Massive German data hack 'a scary moment for our democracy,' says affected MP
Breach hit politicians at all levels and other public figures — except far-right Alternative for Germany party
German MP Franziska Brantner just found out that hackers published her personal phone number and home address online — and she's one of the lucky ones.
Personal data and documents on hundreds of German politicians and other public figures were published on a now-suspended Twitter account, including banking information and private messages detailing some of the most intimate details of their personal lives.
It appears that information on politicians from all parties in parliament except the far-right Alternative for Germany had been shared in daily batches before Christmas.
The Green Party's Brantner was among those affected. She spoke to As It Happens guest host Helen Mann. Here is part of their conversation.
How did it feel for you when you looked online and realized that this information had been released to the public and anyone could see it?
It's scary because you wonder what else do they know, and what do they want to know with the data, and who are they going to blackmail?
It's a scary moment for our democracy.
Does this create concern for you about your family at all?
I find it worrying that people now know my private home address and can find not just me, but also my daughter. And, yeah, that's my private life. You know, it should be protected.
You can easily change a phone number, but you can't just easily change your home.
It is scary because we have a lot of haters and people writing us and contacting us and hating us for defending an open society, and you never know what they will do next if they radicalize.
Can you give us an idea of the kinds of information that has been released from some of the other German politicians?
Those who have been worst hit, they had their IDs, their entire IDs, online. They have their entire bank records for the last two years online, their Visa card, what they bought is online. They have communication via Twitter and Facebook online.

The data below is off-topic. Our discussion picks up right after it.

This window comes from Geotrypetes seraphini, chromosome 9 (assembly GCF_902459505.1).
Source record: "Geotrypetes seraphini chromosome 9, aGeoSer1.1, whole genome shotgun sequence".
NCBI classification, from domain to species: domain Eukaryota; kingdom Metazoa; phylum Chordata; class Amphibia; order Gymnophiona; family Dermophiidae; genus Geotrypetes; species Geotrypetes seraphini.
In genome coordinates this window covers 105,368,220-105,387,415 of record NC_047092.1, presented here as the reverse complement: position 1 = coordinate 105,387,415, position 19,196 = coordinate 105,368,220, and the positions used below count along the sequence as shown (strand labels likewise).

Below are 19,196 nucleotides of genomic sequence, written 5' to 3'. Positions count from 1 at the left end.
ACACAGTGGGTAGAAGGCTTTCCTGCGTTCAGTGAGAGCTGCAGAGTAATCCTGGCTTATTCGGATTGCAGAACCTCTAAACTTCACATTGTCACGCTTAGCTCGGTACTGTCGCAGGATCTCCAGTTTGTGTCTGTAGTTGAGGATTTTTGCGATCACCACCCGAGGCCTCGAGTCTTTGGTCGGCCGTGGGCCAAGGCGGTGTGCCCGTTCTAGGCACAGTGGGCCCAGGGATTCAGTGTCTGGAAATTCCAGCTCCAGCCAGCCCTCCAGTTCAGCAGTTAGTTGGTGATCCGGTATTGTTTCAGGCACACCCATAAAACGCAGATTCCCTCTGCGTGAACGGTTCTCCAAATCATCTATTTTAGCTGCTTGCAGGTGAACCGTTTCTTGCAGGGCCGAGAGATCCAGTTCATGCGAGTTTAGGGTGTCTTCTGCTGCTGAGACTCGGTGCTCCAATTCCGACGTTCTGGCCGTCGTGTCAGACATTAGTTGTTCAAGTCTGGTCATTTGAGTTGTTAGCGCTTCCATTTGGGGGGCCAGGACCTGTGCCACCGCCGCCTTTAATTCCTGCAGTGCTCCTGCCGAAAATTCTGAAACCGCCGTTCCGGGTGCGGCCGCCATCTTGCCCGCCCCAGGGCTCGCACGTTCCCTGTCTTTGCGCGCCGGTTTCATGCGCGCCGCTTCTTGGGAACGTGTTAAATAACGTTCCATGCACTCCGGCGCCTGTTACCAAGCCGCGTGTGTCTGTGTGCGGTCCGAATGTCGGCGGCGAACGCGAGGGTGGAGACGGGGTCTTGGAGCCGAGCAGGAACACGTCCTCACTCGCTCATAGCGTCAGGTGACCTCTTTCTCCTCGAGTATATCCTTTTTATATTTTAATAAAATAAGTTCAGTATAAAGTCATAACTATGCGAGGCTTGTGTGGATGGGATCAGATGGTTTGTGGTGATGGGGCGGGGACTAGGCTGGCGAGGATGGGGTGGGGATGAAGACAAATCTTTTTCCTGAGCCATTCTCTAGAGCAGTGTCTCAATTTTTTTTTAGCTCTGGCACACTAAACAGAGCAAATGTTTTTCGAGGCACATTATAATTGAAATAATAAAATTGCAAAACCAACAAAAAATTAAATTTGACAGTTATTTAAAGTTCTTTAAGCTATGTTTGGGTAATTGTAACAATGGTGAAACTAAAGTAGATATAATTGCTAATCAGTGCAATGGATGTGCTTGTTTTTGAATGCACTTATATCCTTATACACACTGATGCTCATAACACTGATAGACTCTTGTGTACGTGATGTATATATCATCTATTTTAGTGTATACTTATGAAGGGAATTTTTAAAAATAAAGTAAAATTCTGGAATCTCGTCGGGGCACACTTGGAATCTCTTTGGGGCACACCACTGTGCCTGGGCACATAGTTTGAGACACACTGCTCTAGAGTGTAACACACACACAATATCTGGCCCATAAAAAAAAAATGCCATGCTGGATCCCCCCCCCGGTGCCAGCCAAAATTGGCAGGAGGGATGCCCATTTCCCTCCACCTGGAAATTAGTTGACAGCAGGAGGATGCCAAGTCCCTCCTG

That's really, really scary.
What could it mean to some of the people who have had these, you know, very personal messages put in the public domain?
We are all human beings as politicians. And we of course are public figures, but we still have a private life.
I don't know how anybody can do that.
I think our German state has to do everything possible to find the people behind those hacks and hold them to account.
We have to do that to defend our democracy because who will ever be willing to run for politician again if that's the daily risk you have?
What do you know about how the hackers actually got the information?
They have been collecting that information for a very long time and have been, you know, not doing it all at once because then we would have noticed it.
And then they added fake news to it, which just makes it even worse, because part of the data they put out for some of my colleagues, the substance isn't even true.
So the information has been coming out gradually over the course of the last month or so on a Twitter account. Why didn't somebody notice? Because it took some weeks before that happened and it's just now been stopped.
These are questions we're raising to our security services. We were made aware of it by members of our party who came across a Twitter account, then contacted us.
Then we contacted ... the security services, but that should be the other way around.
The hack seems to have affected people across party lines and, in fact, the only party not affected is the Alternative for Germany party, which is the right far-right party in your country. Does that give you some clue as to the political leanings of who's behind this?
The first thought, of course, everybody is like oh OK, then it comes from their side. But on the other side, it's so obvious and almost you can't believe it, that anybody would be so silly to make it that obvious.
So we are not yet drawing any conclusion on where it comes from.
Some journalists are saying they won't report the potentially salacious details that they come across ... but how concerned are you and your political colleagues about these kind of details being out there in terms of dealing with the people around you and your constituents?
You never know what else they still have and when they might bring it out. That's the scary part about it.
Written by Sheena Goodyear with files from Associated Press. Interview produced by Chris Harbord. Q&A has been edited for length and clarity.